OpenBSD Journal

Booting from an FFS2 filesystem

Contributed by Paul 'WEiRD' de Weerd on from the giving us the boot dept.

Developer Otto Moerbeek (otto@) has been working on support to boot from FFS2. He writes in with the below article, to give us a little insight into the challenges he faced while working on this.

FFS2 filesystem support has been in OpenBSD for quite a while. FFS2 has a few advantages above FFS1: large partition support, 64-bit timestamps, faster newfs(8) and faster fsck(8), but it is only used for large (> 1TB) filesystems at the moment. The only drawback is that its meta-data overhead is a bit larger than FFS1 because of 64-bit instead of 32-bit blocknumbers and timestamps.

I decided that it was time to start using FFS2 in as many places as possible, and that includes booting from it. Booting is an area where there are quite large differences between the various platforms OpenBSD supports. The boot code interacts with the platform-specific firmware and the bootstrap process uses different vendor-specific mechanisms.

Luckily not all parts are platform specific: almost all platforms use boot(8) to load the kernel from the root filesystem. boot(8) is largely system independent but contains platform specific code to access disks via the platform provided firmware. For example, on i386 and amd64 BIOS based systems it uses BIOS calls to access the disks. boot(8) can be extended to access different filesystem types. Adding FFS2 support to it is as simple as extending a table with some entries.

However, boot(8) itself has to be loaded from disk, and this is where the various platforms differ the most. For the loading of boot(8) the most simple mechanisms is: the firmware itself loads boot(8) from a native (e.g. FAT) partition on the disk. Systems like armv7, arm64 and macppc use this method and adding ffs2 boot support was very easy for them.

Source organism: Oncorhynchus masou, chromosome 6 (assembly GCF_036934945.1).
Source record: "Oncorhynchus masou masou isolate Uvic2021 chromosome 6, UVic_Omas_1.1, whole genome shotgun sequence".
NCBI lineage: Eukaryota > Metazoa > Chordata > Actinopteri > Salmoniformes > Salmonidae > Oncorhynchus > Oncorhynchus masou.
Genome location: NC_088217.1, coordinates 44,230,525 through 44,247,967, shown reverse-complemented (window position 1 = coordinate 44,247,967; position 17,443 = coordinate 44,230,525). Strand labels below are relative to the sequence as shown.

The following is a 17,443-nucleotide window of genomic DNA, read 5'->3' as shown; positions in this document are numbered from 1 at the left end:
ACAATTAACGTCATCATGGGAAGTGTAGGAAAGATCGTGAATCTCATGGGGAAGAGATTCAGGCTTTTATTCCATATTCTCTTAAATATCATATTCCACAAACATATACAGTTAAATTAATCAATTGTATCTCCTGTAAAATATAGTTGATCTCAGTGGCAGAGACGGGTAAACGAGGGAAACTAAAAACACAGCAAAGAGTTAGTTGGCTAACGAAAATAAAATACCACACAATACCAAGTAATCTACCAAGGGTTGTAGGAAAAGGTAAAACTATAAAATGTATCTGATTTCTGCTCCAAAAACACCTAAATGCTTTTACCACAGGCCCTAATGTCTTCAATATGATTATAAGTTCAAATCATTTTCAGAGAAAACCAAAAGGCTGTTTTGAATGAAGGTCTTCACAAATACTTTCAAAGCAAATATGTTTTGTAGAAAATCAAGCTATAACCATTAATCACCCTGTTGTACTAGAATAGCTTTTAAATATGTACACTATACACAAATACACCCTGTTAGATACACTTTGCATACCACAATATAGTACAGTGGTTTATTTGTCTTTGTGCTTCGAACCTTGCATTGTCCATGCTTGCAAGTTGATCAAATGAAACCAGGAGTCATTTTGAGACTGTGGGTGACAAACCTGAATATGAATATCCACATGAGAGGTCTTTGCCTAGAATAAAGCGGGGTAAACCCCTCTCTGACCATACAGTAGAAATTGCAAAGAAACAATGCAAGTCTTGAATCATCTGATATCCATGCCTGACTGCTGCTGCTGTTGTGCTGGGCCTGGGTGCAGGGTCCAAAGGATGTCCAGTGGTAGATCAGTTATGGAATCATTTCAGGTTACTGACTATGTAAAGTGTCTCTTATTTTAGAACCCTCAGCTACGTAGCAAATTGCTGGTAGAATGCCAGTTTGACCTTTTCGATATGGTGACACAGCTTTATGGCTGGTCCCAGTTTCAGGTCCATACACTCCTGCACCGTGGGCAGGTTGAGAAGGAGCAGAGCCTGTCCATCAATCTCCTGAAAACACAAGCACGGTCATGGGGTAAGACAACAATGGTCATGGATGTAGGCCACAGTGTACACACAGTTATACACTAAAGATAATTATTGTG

Other platforms have a primary boot loader that is loaded from a known position on the disk which in turn loads boot(8) from the filesystem. The primary bootloader called bootblocks load boot(8) by either using some very basic filesystem access code or using information about the block numbers where boot(8) is stored on the disk. This information is constructed and stored to the disk in a known location by installboot(8).

For these systems (like i386, amd64, sparc64, hppa and alpha) I had to adapt the primary boot loader to be able to interpret FFS2 filesystem data.

After a few weeks I have FFS2 booting now working for almost all platforms. Luckily I cold re-use some existing work from various sources, e.g. former developer pedro@. Quite some time was spent in testing: I made sure to test my changes before sending out diffs for OKs. In some cases extra testing on various hardware versions was needed and I got good help from other developers.

amd64 and i386 were "interesting" in that the changes to the primary bootloader caused some BIOS implementations to hang. We still do not know why this case was only triggered on *some* BIOS implementation and why the fixed code does not expose the issue. So if you like a challenge: the issue seems to be related to some code or data being not aligned. See biosboot.S.

sparc64 is also special, its OpenFirmware bootblocks are written in Forth. I had to update the Forth compiler fgen(1) but for that I could take code from NetBSD, retrofit the softraid(8) support stsp@ did and have bootblocks that can load the secondary bootloader from FFS1, FFS2 and softraid partitions. This diff is not yet committed.

At the moment, the only systems lacking booting from FFS2 are landisk and luna88k. landisk could be done but it has severe restrictions on the size of its primary bootloader. This bootloader must interpret an FFS2 filesystem including 64-bit arithmetic that does not fit in the few hundred bytes it has left. A possible solution involves having a separate FFS1 and FFS2 xxboot(8) but I honestly do not think that is worth the trouble for this "exotic" system.